Educational psychology provides us with great findings about the process of human learning that can help educators provide more effective training to learners. Because their curriculum is sometimes full, many researchers, developers and publishers don't know about those findings when they start their careers as educators, just like researchers might be unfamiliar with best software developer practices because they weren't taught them. During our Collaborations Workshop 2019, attendees will have opportunity to learn from specialists about educational psychology and how to become better instructors. In the following paragraphs, we give an overview of have some of the principles and practices of educational psychology that we will be discussing at CW19 next April.
The process of learning happens when a learner’s working memory is loaded with new information which is processed and then transferred to long-term memory for storage and later retrieval. Humans have limited working memory capacities and can store only a few items for a short amount of time. In order for the new knowledge to be transferred into long-term memory, it must be actively applied. However, activities that make excessive demands on working memory are likely to induce cognitive overload – understanding new ideas can be impeded if students are confronted with too much information at once.
Techniques that can help with reducing cognitive load include using ‘faded’ or ‘worked’ examples. For example, an instructor can start showing students a problem and a detailed step-by-step solution, followed by a series of faded examples. The first of the faded examples presents a nearly-complete use of the same problem-solving strategy with a small number of blanks for the learner to fill in. The next problem is also of the same type, but has more blanks. And so on until the learner is asked to solve the entire (new, but related) problem on their own.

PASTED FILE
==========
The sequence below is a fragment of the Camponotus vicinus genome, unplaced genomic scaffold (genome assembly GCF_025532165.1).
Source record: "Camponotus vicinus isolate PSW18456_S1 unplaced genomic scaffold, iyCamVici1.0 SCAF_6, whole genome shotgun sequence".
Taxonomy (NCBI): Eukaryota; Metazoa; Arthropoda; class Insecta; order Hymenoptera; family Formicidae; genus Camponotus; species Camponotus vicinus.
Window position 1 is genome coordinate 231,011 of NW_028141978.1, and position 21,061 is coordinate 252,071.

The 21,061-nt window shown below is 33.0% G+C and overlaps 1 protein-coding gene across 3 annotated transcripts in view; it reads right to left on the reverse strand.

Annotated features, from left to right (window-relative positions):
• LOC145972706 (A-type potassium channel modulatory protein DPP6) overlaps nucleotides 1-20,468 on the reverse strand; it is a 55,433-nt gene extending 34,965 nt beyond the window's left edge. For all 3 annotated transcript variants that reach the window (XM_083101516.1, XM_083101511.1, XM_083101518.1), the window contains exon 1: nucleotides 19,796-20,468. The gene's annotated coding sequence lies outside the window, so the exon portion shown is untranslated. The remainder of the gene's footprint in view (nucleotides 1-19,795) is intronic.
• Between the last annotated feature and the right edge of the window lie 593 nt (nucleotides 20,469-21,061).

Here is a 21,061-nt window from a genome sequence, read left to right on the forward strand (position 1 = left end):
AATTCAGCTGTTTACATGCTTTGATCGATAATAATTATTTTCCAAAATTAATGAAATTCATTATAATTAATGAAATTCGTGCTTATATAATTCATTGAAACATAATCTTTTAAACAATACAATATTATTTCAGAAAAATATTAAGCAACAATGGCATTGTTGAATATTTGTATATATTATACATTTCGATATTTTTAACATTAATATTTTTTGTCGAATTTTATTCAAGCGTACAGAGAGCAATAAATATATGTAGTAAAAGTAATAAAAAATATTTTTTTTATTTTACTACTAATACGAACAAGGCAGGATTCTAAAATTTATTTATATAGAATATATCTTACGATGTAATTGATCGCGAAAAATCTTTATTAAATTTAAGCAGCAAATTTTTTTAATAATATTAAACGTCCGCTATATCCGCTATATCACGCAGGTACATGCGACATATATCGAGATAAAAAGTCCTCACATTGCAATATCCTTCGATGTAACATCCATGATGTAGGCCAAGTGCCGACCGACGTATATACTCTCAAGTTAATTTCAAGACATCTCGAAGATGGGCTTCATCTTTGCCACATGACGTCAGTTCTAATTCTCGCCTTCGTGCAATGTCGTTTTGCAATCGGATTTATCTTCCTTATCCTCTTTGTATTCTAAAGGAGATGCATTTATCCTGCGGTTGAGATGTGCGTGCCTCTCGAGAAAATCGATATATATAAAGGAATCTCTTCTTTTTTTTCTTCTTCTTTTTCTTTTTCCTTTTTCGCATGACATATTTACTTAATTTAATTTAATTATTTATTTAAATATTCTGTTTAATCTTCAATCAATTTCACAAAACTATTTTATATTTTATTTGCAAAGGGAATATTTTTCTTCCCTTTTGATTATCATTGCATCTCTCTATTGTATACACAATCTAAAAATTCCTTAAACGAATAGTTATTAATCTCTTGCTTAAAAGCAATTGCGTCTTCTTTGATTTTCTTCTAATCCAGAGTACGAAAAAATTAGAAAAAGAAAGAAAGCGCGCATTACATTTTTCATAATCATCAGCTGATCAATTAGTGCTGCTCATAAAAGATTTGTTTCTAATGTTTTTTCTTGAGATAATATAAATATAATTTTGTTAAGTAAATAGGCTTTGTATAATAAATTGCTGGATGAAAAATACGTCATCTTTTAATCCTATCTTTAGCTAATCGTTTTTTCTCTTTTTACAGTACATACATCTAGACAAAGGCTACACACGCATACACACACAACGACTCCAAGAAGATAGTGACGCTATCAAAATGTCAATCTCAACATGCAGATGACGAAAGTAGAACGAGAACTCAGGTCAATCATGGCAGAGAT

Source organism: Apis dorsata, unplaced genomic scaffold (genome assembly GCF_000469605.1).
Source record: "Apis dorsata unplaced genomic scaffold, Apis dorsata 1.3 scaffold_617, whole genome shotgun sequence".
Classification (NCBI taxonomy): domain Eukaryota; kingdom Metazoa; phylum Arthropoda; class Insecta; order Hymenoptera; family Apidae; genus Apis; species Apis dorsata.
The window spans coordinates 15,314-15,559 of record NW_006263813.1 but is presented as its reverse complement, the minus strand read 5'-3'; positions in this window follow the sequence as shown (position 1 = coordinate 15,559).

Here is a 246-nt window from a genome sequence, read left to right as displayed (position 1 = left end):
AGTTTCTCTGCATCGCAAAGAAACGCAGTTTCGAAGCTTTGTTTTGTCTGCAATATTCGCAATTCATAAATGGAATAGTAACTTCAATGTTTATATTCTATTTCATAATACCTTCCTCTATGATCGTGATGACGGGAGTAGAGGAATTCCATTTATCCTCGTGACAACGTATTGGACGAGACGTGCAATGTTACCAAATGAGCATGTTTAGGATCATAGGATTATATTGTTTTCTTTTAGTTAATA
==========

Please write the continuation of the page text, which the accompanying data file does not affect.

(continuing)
Another technique is using graphics, diagrams, concept maps or similar visual aids that help with conveying an idea when instructor is explaining it. If instructors ensure that the two types of information being presented complement one another — such as code being written on the screen and what they are speaking out loud — learning is enhanced. But if the two sources of information are different people’s attention is divided and learning is impaired due to an increased cognitive load.
Positive Learning Environment
Creating a positive learning environment is an important step on the road to successful learning — think how often in the past you have been motivated or demotivated by the learning environment. Instructors should be inclusive and set norms of conduct and interaction as learners might come from various academic and social backgrounds. For example, ensure that everyone is taking turn in discussions and encourage quieter people to contribute as well.
Is common for teachers to have students of different skill level. When juggling to motivate students by not making them feel inferior, instructors should be careful of "expert blind spot" — learners cannot see the world through expert's eyes so learners might not be familiar with things and connections between concepts that may seem trivial to the instructor. Another thing that helps instructors to deal with students of different skill levels is presenting themselves as a learner too and admitting that instructors do not know everything and show students that it is acceptable to make mistakes.
Learners and co-instructors should be encourage to provide feedback that can be collected in order to improve teaching practices and lessons. A good way of giving feedback to instructors is to balance positive and negative feedback (the so called ‘Feedback Sandwich’ - say something positive, then what can be improved, then something positive).
Collaborations Workshop 2019
In addition to the principles and practices mentioned before, we are interested in hosting discussions related to:
collaborative lesson development, on GitHub/GitLab, wiki or another platform;
best practices in lesson maintenance;
lesson study, a classroom action research to analyse learning and teaching.